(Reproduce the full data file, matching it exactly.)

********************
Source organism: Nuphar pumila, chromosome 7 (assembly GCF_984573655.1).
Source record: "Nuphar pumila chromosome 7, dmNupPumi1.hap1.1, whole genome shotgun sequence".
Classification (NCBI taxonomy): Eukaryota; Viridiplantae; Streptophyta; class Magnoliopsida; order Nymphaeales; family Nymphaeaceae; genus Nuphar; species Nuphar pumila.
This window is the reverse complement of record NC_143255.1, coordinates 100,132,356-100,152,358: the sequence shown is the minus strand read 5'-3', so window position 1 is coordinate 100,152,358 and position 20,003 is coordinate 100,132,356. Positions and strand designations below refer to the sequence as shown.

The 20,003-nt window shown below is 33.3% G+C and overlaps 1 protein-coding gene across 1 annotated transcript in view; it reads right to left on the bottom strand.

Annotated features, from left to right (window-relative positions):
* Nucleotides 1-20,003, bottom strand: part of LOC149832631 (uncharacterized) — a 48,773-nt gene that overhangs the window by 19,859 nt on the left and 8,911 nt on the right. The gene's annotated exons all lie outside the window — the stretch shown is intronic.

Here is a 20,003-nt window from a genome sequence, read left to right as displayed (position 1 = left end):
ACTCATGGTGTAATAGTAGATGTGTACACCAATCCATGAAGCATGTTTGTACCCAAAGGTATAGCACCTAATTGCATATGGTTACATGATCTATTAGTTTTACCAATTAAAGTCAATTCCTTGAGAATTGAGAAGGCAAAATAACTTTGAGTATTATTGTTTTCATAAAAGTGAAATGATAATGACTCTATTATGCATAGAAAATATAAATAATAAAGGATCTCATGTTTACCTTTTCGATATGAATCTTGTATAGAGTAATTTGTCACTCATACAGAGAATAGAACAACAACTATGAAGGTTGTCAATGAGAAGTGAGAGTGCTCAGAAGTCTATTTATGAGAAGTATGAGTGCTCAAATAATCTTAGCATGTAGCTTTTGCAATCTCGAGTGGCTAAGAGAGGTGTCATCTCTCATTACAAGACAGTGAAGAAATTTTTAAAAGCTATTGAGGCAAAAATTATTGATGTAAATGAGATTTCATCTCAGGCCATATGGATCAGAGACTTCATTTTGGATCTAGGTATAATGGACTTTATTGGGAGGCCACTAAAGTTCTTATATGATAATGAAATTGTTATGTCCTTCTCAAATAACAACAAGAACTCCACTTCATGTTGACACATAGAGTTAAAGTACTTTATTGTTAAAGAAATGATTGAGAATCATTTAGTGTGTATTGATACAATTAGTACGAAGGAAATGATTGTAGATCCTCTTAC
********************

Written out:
Source organism: Nuphar pumila, chromosome 7 (assembly GCF_984573655.1).
Source record: "Nuphar pumila chromosome 7, dmNupPumi1.hap1.1, whole genome shotgun sequence".
Classification (NCBI taxonomy): Eukaryota; Viridiplantae; Streptophyta; class Magnoliopsida; order Nymphaeales; family Nymphaeaceae; genus Nuphar; species Nuphar pumila.
This window is the reverse complement of record NC_143255.1, coordinates 100,132,356-100,152,358: the sequence shown is the minus strand read 5'-3', so window position 1 is coordinate 100,152,358 and position 20,003 is coordinate 100,132,356. Positions and strand designations below refer to the sequence as shown.

The 20,003-nt window shown below is 33.3% G+C and overlaps 1 protein-coding gene across 1 annotated transcript in view; it reads right to left on the bottom strand.

Annotated features, from left to right (window-relative positions):
* Nucleotides 1-20,003, bottom strand: part of LOC149832631 (uncharacterized) — a 48,773-nt gene that overhangs the window by 19,859 nt on the left and 8,911 nt on the right. The gene's annotated exons all lie outside the window — the stretch shown is intronic.

Here is a 20,003-nt window from a genome sequence, read left to right as displayed (position 1 = left end):
ACTCATGGTGTAATAGTAGATGTGTACACCAATCCATGAAGCATGTTTGTACCCAAAGGTATAGCACCTAATTGCATATGGTTACATGATCTATTAGTTTTACCAATTAAAGTCAATTCCTTGAGAATTGAGAAGGCAAAATAACTTTGAGTATTATTGTTTTCATAAAAGTGAAATGATAATGACTCTATTATGCATAGAAAATATAAATAATAAAGGATCTCATGTTTACCTTTTCGATATGAATCTTGTATAGAGTAATTTGTCACTCATACAGAGAATAGAACAACAACTATGAAGGTTGTCAATGAGAAGTGAGAGTGCTCAGAAGTCTATTTATGAGAAGTATGAGTGCTCAAATAATCTTAGCATGTAGCTTTTGCAATCTCGAGTGGCTAAGAGAGGTGTCATCTCTCATTACAAGACAGTGAAGAAATTTTTAAAAGCTATTGAGGCAAAAATTATTGATGTAAATGAGATTTCATCTCAGGCCATATGGATCAGAGACTTCATTTTGGATCTAGGTATAATGGACTTTATTGGGAGGCCACTAAAGTTCTTATATGATAATGAAATTGTTATGTCCTTCTCAAATAACAACAAGAACTCCACTTCATGTTGACACATAGAGTTAAAGTACTTTATTGTTAAAGAAATGATTGAGAATCATTTAGTGTGTATTGATACAATTAGTACGAAGGAAATGATTGTAGATCCTCTTAC